Moral and immoral actions often involve multiple individuals who play different roles in bringing about the outcome. For example, one agent may deliberate and decide what to do while another may plan and implement that decision. We suggest that the Mindset Theory of Action Phases provides a useful lens through which to understand these cases and the implications that these different roles, which correspond to different mindsets, have for judgments of moral responsibility. In Experiment 1, participants learned about a disastrous oil spill in which one company made decisions about a faulty oil rig, and another installed that rig. Participants judged the company who made decisions as more responsible than the company who implemented them. In Experiment 2 and a direct replication, we tested whether people judge implementers to be morally responsible at all. We examined a known asymmetry in blame and praise. Moral agents received blame for actions that resulted in a bad outcome but not praise for the same action that resulted in a good outcome. We found this asymmetry for deciders but not implementers, an indication that implementers were judged through a moral lens to a lesser extent than deciders. Implications for allocating moral responsibility across multiple agents are discussed.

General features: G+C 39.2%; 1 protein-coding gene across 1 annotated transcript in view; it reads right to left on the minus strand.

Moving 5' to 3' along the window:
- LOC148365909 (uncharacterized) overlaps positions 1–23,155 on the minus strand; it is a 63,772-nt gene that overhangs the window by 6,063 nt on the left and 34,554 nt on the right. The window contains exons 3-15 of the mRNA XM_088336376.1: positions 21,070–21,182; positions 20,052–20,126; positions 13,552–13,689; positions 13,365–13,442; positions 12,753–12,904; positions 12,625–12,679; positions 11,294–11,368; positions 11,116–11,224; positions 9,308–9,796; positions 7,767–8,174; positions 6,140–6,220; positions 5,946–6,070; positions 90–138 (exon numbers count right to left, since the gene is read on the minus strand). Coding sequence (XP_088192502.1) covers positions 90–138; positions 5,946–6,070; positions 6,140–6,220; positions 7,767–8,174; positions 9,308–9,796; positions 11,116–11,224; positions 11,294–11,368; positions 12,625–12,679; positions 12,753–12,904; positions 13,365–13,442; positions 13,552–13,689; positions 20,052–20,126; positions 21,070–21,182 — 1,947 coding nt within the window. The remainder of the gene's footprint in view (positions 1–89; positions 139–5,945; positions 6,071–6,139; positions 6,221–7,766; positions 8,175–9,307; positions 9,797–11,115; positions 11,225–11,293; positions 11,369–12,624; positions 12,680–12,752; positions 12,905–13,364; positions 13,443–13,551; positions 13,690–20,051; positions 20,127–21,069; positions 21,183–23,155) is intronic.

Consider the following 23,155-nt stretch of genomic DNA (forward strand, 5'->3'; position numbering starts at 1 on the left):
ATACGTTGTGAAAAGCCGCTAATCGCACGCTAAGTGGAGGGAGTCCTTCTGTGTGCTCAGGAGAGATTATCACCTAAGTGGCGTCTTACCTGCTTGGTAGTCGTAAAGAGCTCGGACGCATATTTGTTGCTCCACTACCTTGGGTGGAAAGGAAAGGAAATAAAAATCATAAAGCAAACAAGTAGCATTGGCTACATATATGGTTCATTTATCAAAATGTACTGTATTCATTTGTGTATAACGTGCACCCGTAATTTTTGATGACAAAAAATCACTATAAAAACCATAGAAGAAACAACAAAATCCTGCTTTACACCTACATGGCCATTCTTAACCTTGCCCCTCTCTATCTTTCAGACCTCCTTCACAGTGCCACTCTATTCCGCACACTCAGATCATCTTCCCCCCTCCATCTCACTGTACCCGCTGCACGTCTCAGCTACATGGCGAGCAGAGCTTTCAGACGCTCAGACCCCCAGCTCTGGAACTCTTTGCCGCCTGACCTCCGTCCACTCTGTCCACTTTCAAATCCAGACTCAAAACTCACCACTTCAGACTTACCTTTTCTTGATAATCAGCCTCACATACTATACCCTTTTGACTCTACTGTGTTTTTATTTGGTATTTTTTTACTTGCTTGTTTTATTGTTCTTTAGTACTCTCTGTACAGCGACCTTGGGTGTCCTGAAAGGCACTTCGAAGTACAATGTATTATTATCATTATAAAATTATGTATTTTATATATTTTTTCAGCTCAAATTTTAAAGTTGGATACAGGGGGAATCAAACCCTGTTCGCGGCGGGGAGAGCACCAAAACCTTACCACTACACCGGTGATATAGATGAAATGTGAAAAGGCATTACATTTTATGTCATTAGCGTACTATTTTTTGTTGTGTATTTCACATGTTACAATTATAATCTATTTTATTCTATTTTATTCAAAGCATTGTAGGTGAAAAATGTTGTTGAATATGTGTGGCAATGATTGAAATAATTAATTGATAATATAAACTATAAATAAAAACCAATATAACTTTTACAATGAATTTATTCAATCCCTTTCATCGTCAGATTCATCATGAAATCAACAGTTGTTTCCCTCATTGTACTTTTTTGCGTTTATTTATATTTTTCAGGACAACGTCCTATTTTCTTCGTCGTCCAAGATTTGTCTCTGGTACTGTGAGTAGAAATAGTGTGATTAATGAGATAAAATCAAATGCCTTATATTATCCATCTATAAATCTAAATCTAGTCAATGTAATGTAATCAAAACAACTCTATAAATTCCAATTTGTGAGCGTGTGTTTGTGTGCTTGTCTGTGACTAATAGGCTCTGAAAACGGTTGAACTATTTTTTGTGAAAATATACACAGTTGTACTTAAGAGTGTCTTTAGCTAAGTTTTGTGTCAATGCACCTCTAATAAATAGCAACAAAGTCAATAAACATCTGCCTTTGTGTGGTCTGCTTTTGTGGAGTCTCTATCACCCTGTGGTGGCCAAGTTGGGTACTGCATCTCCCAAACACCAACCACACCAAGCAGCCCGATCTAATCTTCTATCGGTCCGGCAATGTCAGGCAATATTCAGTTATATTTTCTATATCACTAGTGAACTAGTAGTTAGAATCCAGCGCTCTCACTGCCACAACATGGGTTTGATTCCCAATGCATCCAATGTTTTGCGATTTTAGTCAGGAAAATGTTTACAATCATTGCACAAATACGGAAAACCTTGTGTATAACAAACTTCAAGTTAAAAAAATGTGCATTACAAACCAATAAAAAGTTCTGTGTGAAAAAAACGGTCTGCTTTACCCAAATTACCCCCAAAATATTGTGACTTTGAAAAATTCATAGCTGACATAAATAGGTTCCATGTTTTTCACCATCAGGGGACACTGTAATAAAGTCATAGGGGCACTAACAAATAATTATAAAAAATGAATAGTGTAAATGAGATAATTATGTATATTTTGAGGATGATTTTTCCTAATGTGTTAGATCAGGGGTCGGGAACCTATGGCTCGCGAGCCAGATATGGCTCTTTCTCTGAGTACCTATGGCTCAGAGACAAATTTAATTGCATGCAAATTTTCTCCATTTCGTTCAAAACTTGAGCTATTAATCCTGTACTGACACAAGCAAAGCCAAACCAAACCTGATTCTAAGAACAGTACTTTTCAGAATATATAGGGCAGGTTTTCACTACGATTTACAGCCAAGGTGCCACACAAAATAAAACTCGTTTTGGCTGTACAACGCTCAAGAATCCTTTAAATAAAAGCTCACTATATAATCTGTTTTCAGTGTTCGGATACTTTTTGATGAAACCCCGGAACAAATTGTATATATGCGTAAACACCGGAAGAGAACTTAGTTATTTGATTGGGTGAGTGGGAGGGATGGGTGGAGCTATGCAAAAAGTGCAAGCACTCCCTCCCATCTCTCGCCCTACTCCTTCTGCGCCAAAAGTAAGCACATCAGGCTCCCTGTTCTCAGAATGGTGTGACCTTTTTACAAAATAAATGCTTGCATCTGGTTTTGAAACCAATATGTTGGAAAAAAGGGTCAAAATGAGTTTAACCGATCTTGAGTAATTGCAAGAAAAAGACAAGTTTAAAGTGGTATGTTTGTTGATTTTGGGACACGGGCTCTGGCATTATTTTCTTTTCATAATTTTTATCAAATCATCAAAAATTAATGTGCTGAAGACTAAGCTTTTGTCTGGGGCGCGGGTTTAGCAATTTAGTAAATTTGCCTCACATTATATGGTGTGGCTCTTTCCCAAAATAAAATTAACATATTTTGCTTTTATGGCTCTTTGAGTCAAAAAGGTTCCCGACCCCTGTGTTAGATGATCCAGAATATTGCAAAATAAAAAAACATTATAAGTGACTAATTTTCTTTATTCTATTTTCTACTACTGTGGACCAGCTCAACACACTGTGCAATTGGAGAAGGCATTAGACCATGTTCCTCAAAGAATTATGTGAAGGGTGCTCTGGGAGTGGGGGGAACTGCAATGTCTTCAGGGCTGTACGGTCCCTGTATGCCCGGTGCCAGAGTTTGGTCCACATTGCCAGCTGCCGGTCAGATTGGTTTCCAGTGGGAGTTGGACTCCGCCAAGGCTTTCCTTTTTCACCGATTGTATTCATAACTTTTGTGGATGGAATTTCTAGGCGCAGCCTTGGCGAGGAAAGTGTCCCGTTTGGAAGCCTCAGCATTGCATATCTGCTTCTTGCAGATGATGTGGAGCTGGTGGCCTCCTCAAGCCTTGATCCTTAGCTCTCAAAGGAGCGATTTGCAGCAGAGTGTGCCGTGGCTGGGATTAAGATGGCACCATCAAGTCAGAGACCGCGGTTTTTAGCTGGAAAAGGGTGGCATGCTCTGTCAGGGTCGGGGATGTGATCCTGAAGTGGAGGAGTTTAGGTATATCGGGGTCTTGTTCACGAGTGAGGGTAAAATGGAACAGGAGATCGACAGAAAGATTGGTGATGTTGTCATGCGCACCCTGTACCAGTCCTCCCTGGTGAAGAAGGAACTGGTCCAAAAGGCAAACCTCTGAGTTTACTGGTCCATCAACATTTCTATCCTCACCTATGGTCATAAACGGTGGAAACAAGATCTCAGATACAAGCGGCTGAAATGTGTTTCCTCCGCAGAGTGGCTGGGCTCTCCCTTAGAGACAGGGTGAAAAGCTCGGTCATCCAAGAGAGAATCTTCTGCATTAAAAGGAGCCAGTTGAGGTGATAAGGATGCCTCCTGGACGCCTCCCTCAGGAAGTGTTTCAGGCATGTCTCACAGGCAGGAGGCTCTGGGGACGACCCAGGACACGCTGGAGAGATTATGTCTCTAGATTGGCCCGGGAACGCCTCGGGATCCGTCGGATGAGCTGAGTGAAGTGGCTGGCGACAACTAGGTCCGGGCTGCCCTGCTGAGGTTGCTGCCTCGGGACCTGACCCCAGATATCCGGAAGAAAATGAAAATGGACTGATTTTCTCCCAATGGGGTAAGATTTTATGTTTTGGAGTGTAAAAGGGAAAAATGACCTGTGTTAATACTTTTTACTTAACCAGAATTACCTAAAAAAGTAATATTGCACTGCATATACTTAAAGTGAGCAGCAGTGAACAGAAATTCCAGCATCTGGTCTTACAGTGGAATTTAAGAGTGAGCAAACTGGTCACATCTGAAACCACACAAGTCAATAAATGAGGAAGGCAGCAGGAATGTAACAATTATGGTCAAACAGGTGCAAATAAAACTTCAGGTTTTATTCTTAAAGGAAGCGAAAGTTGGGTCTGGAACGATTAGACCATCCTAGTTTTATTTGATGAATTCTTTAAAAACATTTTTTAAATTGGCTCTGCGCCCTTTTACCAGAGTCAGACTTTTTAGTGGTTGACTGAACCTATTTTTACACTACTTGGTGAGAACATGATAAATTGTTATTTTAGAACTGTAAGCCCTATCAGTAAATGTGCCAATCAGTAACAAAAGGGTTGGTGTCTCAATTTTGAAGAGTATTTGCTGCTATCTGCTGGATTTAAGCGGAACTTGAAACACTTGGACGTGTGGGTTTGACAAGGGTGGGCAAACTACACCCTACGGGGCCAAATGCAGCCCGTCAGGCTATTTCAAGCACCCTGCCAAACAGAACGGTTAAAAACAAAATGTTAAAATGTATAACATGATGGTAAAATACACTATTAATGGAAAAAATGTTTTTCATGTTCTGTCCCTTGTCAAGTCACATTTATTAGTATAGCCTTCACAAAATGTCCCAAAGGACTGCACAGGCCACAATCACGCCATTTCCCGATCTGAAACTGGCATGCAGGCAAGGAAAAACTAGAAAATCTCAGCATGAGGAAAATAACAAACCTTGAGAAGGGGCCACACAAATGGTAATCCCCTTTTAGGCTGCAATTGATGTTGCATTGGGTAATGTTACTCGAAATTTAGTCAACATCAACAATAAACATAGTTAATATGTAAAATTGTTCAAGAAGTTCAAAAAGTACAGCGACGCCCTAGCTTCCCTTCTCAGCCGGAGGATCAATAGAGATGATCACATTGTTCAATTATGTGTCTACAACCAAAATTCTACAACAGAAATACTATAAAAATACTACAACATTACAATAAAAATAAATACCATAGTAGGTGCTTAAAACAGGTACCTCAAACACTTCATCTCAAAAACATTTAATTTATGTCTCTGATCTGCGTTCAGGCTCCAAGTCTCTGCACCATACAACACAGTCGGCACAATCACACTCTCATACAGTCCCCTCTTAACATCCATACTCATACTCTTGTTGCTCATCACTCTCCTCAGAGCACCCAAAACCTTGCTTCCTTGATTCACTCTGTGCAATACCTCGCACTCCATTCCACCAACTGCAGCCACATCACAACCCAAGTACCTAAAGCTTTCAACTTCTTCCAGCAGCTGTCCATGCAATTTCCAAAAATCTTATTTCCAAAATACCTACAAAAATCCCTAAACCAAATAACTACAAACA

- Action phases
- Side Effect Effect
ASJC Scopus subject areas
- Social Psychology
- Sociology and Political Science